Next to the iPhone reveal each September, Apple’s WWDC is one of its biggest and best annual events. The usual keynote is jam-packed with all of the company’s newest ecosystem features and upgrades. This year’s was all of that plus…one more thing: an AR/VR headset. And while that may be the star of the show, I’m more interested in the down-to-earth improvements to Apple’s traditional gadgets.
I’ve been enjoying the media’s first impressions of the announced virtual reality goggles, dubbed “Vision Pro." There seem to be three basic take-aways about the device:
The Apple Vision Pro is an interesting wearable immersive computer. Apple says it represents what it calls, “Spatial Computing." The intriguing philosophy behind that is something I hope is written and talked about over time.
But since the headset is practically out of my league and is a version 1.0 product, I’m most interested in what Tim Cook referred to in the WWDC23 keynote as “Personal” and “Mobile Computing." You know, laptops and smartphones.
Despite Apple having been busy working on ground-breaking technology, it didn’t seem to take its foot off the gas pedal when it comes to the good ol' iPhone and Mac platforms. Even the Apple Watch is being updated in a big way.
This year’s WWDC might have ushered in the future of computing, but I still prefer its present and what’s coming soon to keep it fresh. A few of my favorite new things to get excited about are:
New to Apple Notes will be the ability to link notes to other notes. This sounds like “linking your thinking” in Obsidian. I’ve yet to see how its implemented, so I’m eager to find out and put it to use.
Also new: you’ll be able to directly send notes to Pages via the Share sheet. I often wondered why such a simple feature wasn’t already an established workflow. Though it might be akin to copy/pasting from Notes to Pages, I think it’s an important feature because it promotes Apple’s great word processing app as a destination within the system. I’m guessing Apple has more ideas in mind for connecting the two text-based apps together, creating new and better productivity workflows.
I wrote about this recently. So, yeah, I’m excited for this, ready to try it out. Apple’s reasoning for it seems sound, and screenshots for it look nice. A whole new Apple app, all about journaling? Count me in!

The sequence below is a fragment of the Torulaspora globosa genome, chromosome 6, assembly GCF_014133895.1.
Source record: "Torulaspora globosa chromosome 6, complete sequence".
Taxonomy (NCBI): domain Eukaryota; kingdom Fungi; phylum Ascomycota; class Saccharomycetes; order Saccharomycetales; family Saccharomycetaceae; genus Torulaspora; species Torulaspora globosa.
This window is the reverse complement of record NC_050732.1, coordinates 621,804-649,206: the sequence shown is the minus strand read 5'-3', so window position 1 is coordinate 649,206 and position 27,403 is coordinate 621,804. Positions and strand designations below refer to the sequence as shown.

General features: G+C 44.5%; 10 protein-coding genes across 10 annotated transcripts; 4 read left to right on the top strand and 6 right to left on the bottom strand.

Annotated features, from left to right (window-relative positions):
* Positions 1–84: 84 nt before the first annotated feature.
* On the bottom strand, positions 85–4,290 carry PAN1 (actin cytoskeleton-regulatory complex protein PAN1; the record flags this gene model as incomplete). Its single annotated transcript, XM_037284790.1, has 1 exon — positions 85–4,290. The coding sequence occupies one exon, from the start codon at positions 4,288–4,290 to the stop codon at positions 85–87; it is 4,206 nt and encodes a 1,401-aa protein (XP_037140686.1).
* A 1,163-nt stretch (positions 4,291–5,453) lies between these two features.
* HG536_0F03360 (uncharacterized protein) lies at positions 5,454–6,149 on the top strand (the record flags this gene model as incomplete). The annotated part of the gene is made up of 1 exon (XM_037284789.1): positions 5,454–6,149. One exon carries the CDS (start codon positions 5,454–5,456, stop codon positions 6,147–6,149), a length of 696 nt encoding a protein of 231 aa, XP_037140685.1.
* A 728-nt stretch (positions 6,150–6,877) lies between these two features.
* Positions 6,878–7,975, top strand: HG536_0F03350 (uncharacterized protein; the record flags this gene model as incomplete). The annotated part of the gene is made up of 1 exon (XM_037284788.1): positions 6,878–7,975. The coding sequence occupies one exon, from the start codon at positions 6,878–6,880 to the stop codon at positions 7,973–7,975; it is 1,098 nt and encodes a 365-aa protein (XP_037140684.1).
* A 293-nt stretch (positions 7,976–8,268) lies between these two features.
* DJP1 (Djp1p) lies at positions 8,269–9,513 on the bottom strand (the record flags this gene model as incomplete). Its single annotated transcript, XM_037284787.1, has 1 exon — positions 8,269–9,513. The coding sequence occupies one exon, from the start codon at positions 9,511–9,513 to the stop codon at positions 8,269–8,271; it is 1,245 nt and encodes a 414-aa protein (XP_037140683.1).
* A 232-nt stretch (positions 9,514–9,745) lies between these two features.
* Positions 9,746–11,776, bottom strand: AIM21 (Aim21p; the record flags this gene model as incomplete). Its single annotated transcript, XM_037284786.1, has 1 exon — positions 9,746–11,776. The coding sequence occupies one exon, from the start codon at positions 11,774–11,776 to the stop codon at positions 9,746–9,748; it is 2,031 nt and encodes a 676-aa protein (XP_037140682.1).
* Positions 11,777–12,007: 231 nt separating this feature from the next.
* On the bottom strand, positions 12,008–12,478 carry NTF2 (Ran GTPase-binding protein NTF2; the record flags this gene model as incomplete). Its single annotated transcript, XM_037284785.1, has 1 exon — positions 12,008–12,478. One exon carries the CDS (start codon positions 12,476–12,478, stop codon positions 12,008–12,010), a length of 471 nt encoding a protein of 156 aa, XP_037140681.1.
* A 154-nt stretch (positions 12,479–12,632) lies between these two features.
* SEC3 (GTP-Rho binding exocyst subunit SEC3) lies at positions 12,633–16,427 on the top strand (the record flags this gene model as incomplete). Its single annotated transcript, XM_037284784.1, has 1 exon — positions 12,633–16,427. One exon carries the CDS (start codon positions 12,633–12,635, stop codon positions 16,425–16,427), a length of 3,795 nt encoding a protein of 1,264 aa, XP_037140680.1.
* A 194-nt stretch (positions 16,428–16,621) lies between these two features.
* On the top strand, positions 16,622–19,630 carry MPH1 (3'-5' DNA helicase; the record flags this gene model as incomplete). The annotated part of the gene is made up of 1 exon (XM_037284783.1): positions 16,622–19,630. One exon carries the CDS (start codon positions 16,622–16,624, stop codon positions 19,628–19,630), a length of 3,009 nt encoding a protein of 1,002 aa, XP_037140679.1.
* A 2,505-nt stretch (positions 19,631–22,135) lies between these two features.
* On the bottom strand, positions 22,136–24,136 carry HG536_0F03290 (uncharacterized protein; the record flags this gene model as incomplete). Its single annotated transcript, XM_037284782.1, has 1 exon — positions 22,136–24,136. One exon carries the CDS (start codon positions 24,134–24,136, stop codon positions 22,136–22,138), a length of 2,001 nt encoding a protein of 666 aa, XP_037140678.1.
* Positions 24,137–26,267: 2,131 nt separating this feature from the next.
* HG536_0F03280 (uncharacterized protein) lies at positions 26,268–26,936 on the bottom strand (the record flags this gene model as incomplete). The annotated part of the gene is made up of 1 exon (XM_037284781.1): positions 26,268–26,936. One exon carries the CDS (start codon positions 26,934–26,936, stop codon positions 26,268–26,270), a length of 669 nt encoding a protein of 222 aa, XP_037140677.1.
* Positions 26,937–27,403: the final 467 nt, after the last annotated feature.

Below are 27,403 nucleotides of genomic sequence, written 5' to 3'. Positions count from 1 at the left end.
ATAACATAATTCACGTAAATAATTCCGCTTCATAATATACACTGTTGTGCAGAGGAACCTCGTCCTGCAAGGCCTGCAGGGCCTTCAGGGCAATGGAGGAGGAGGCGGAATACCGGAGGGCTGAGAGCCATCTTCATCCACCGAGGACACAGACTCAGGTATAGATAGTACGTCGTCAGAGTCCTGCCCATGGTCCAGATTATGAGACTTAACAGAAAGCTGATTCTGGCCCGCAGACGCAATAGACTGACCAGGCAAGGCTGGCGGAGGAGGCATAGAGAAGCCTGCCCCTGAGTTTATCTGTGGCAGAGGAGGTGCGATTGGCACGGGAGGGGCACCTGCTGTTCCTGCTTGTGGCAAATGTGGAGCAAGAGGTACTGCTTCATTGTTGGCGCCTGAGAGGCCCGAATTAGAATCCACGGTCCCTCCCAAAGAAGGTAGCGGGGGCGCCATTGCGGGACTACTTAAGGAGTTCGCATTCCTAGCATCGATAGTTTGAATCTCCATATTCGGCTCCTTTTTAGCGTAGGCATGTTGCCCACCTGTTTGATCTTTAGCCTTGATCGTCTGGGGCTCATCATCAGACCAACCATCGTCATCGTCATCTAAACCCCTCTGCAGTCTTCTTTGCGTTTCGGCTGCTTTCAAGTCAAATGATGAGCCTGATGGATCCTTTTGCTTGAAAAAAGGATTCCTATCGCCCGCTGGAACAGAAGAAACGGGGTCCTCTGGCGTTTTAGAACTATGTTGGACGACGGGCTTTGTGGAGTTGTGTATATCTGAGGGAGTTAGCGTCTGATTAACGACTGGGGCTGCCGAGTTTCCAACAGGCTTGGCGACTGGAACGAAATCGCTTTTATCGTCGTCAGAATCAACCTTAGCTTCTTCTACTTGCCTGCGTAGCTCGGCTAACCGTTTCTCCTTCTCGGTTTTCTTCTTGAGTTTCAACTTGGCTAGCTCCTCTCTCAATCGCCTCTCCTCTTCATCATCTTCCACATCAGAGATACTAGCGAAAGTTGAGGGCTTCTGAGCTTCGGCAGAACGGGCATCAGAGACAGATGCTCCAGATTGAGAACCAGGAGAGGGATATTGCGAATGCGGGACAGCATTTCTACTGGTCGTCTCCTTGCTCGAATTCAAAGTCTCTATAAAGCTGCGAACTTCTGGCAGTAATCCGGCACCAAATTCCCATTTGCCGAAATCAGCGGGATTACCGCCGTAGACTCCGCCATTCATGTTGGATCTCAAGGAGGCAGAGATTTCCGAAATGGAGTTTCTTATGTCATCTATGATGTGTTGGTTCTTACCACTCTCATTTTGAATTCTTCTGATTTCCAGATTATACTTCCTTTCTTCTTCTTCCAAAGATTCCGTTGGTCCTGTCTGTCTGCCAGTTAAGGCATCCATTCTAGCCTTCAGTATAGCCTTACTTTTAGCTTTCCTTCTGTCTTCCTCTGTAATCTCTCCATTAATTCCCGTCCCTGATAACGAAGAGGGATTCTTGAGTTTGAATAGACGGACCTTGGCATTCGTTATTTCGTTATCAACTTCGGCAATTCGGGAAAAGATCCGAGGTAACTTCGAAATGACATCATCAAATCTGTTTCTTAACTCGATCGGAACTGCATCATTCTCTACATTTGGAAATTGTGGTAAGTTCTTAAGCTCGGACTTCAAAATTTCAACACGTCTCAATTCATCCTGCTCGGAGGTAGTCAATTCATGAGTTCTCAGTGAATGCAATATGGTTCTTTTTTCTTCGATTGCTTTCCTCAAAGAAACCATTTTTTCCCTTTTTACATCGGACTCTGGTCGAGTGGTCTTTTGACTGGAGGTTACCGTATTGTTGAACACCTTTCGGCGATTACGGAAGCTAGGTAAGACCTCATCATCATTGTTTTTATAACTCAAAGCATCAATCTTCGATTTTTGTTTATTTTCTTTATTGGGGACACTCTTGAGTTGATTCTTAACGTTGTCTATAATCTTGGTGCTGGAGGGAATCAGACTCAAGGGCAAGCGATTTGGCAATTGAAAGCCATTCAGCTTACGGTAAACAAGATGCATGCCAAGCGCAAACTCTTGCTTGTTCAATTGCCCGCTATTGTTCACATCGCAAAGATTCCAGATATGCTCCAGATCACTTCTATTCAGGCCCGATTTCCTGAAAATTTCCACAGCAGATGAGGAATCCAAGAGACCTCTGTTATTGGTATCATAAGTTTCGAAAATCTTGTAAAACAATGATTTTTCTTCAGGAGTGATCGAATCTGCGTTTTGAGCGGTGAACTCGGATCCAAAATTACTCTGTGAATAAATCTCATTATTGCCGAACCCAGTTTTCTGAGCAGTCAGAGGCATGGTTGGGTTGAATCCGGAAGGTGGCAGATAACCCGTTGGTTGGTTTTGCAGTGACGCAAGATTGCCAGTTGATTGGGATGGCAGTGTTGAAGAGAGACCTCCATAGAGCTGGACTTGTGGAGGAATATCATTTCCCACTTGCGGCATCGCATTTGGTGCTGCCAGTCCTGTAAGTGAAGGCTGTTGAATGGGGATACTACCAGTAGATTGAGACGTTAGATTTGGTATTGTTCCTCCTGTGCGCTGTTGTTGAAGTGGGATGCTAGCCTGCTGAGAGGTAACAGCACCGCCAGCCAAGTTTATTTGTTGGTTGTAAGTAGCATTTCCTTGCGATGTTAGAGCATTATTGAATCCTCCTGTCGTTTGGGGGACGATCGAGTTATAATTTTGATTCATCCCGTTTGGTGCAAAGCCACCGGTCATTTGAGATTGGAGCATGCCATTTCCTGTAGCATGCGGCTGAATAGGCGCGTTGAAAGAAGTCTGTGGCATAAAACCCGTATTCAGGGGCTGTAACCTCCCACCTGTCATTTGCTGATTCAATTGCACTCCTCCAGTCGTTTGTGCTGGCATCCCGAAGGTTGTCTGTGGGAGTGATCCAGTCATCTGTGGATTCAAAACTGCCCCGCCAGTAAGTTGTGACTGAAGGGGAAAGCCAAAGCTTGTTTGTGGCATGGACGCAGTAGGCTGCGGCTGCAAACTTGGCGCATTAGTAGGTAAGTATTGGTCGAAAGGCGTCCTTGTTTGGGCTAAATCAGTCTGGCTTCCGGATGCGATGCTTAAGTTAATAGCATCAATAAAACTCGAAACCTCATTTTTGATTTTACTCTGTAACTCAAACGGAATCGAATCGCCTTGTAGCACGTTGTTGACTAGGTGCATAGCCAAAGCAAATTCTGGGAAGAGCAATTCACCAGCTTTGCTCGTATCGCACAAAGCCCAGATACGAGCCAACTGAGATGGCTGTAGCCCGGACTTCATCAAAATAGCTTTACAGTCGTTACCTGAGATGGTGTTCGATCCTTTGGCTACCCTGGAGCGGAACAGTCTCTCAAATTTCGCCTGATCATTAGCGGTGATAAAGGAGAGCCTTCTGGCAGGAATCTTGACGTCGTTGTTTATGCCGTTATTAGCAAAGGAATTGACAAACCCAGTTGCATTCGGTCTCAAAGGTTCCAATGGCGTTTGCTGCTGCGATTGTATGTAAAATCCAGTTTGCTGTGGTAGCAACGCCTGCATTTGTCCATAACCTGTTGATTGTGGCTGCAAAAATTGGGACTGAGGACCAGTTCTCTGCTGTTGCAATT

If it works out, I’ll be able to move my journal entries out of Apple Notes and place them neatly into a dedicated journaling app, much like Day One. But it will be made by Apple, built-into the iPhone, and hopefully span the whole ecosystem via iCloud. No extra charge.
I call this one live call-screening. I get very few legit phone calls and always screen all unknown numbers. So this will be a very useful new feature to enjoy, helping me not miss any important calls.
This turns your iPhone into a nice alarm clock/smart display on your bedside table. I think it’s a sign of things to come, like the iPad morphing into an actual smart display. But even as-is, Standby looks like a very nice upgrade, making the iPhone officially subsume yet another single-purpose device.
This one is a small yet welcome addition. Web apps will now get first-class treatment on the Mac! You’ll be able to keep them in the dock with dedicated icons and launch them in their own browser windows. Nice!
Safari is also gaining something I did not expect: Profiles. You can create broad use-cases for web browsing and keep them siloed from each other. I think it helps with privacy and also with general organization.
This is another example of Apple’s ecosystem synergy. It lets you use an iPhone as a webcam with an AppleTV so you can FaceTime with the whole family on the couch in front of the TV. This is a big deal to me because, after many years of having no real need for one, I’m now seriously thinking I’ll buy an AppleTV for this feature alone.
Well played, Apple, well played.
Finally, at long last, ever since the debut of widgets on iPhone, Apple is making them interactive! YES! It’s as simple as you think. The Reminders widget will finally let you tap items as complete. The Music and Podcasts widgets will finally let you tap play/pause. So simple. Yet so nice. And yes, Android has had such a thing since the dawn of smartphones, sure. And iPhone will finally catch up. Better late than never.
The Mac Pro now has the new M2 Ultra chip inside. And with that, the transition from Intel to Apple silicon is complete.
It’s like the 13” MacBook Air. But bigger. It’ll sell a lot. Nice.
Apple’s watch interface is getting a huge overhaul and looks like it will make the watch more useful. It now uses more widgets and better placed complications to make glancing at info and interacting with it easier. I can’t wait to try it out. Also, the Hiking workout is enhanced; I love hiking.
There are many other cool and new features coming to all of Apple’s software. In fact, there’s so much new goodness that, even without the Vision Pro reveal, this year’s WWDC keynote was as promising and interesting as ever.
What do you think?